default 0
timeout 5
title=Linux 2.6.x
root (hd0,0)
kernel /boot/vmlinuz-2.6.x root=/dev/hda1 vga=792

Install Additional Software

Building embedded systems is fun, or at least interesting, but at some point the system will need to do something other than run common Linux utilities. Fortunately, Embedded Gentoo has access to any piece of software that is in the normal Gentoo portage tree. Before installing anything from portage check the dependency list; often there are several dependencies that are not required and can be ignored to save space. These packages include portage configuration packages, audio/video codecs that are unwanted, font packages, and more.

# emerge -pv package

This command pretends to install the requested package (the -p option); it will list the package, configuration options, and dependencies. If everything looks alright remove the pretend option, and run the command again to install the package. If there are dependencies that can be avoided, use the --nodeps option and install all of the required packages one at a time. This can be tricky, make sure all of the real required dependencies get installed.

Build and Configure the Kernel

Portage has several pre-configured kernels to choose from. However, the most flexable is the vanilla kernel (this article was prepaired using version

# emerge vanilla-sources

There are hundreds of configuration settings in the kernel. To build a simple embedded system, such as this one, the default settings are fine. If the target system has special hardware or other needs, the kernel configuration tool can be used to set them.

# cd /usr/src/linux
# make menuconfig

The kernel and its modules are ready to be built. Keep in mind, depending on the kernel configuration there may not be any kernel modules.

# make
# make INSTALL_MOD_PATH=/final_system modules_install

Once the kernel and the modules are compiled they need to be moved to the proper place in the final system directory structure.

# cp /usr/src/linux/arch/i386/boot/bzImage /final_system/boot/vmlinuz-2.6.x


There are a few places in the final system where unnecessary files congregate; to save space, they should be removed. These files are related to portage and were created when packages were emerged. They will be created again the next time emerge is ran.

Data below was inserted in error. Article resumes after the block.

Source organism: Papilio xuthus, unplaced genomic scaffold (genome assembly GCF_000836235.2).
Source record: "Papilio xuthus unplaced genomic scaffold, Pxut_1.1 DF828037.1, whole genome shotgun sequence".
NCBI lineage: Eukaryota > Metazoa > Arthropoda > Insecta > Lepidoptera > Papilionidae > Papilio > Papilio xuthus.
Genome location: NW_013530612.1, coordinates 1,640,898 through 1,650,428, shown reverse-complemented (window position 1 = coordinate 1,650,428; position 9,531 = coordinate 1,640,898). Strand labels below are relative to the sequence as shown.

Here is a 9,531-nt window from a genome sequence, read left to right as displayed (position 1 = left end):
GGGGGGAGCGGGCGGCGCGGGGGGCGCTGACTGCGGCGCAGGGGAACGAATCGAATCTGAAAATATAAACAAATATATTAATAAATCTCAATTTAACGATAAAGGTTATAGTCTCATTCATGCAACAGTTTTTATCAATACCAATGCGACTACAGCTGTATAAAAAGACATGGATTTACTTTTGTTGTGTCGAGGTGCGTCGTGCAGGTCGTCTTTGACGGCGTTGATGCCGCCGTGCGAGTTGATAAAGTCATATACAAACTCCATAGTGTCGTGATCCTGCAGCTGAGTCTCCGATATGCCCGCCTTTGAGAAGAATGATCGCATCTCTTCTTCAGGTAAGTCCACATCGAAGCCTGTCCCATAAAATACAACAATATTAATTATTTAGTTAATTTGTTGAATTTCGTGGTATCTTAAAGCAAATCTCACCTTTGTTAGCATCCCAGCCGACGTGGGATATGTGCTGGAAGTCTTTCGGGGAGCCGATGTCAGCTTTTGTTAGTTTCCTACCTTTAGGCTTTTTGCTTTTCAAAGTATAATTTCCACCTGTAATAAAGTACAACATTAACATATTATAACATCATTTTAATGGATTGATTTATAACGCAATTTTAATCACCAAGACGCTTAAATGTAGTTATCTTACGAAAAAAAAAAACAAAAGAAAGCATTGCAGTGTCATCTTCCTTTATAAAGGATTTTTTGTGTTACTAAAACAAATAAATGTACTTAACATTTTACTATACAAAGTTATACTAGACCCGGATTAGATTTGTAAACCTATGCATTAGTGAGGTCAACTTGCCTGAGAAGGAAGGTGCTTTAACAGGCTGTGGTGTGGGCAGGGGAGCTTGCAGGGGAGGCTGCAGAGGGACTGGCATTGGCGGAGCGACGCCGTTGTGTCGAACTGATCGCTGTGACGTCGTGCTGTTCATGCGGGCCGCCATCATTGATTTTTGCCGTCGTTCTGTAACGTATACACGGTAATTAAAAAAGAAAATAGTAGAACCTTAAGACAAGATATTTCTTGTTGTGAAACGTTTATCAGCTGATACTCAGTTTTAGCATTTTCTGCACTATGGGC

# rm -R /final_system/var/db/pkg/*
# rm -R /final_system/var/lib/portage

The chroot environment can be exited at this point.

Deploying the Embedded System

The final system is now ready to be deployed to the target hardware. The next few steps outline how to put the system on a CompactFlash card, attached via a USB card reader. The flash drive is displayed as /dev/sda. Of course there are several other options that can be used to deploy the system. Some possible options include mounting a device over a network (useful for DiskOnChip installations), using a CD-ROM, or installing to a secondary hard drive in the host system. If using an alternative deployment method some of the instructions will be different.

The final system should be about 30MB (use the command du -hs /opt/embedded_gentoo/final_system to see the actual size). Use fdisk to create one ext2 partition (see resources) that is larger than the size of the final system, the partition also needs to be made bootable.

Next, create the ext2 file system on the first partition of the device.

# mke2fs /dev/sda1

The newly minted file system can now be mounted and the embedded system files can be copied to the drive. If the final embedded system ever changes — additional software, configuration change, etc — this is the only step that has to be repeated to re-deploy the system.

# mount /dev/sda1 /media/usbdisk
# cp -adpR /opt/embedded_gentoo/final_system/* /media/usbdisk
# umount /media/usbdisk

The flash drive is mounted to /media/usbdisk, this step may be done automatically by the desktop when the device is recognized. Next the files are copied over; the options passed to the copy command ensure that the original structure is kept intact including symbolic links, permissions, and timestamps. Then the drives in unmounted; if the device was automatically mounted, make sure there is nothing on the desktop trying to access the drive this will cause the umount command to fail.

The last step is to install the master boot record on the flash drive using the Grub command shell.

# /sbin/grub
grub> device (hd0) /dev/sda
grub> root (hd0,0)
grub> setup (hd0)
grub> quit

The device command tells Grub which device/drive to use. The root command specifies the boot partition on the device. setup creates the master boot record. Finally quit exits the Grub shell.

That is all, the flash drive now contains a bootable embedded Linux system.


The world of embedded Linux is vast, and often difficult to navigate. Starting with a base, such as Gentoo, makes the process easier and builds understanding in how embedded Linux works.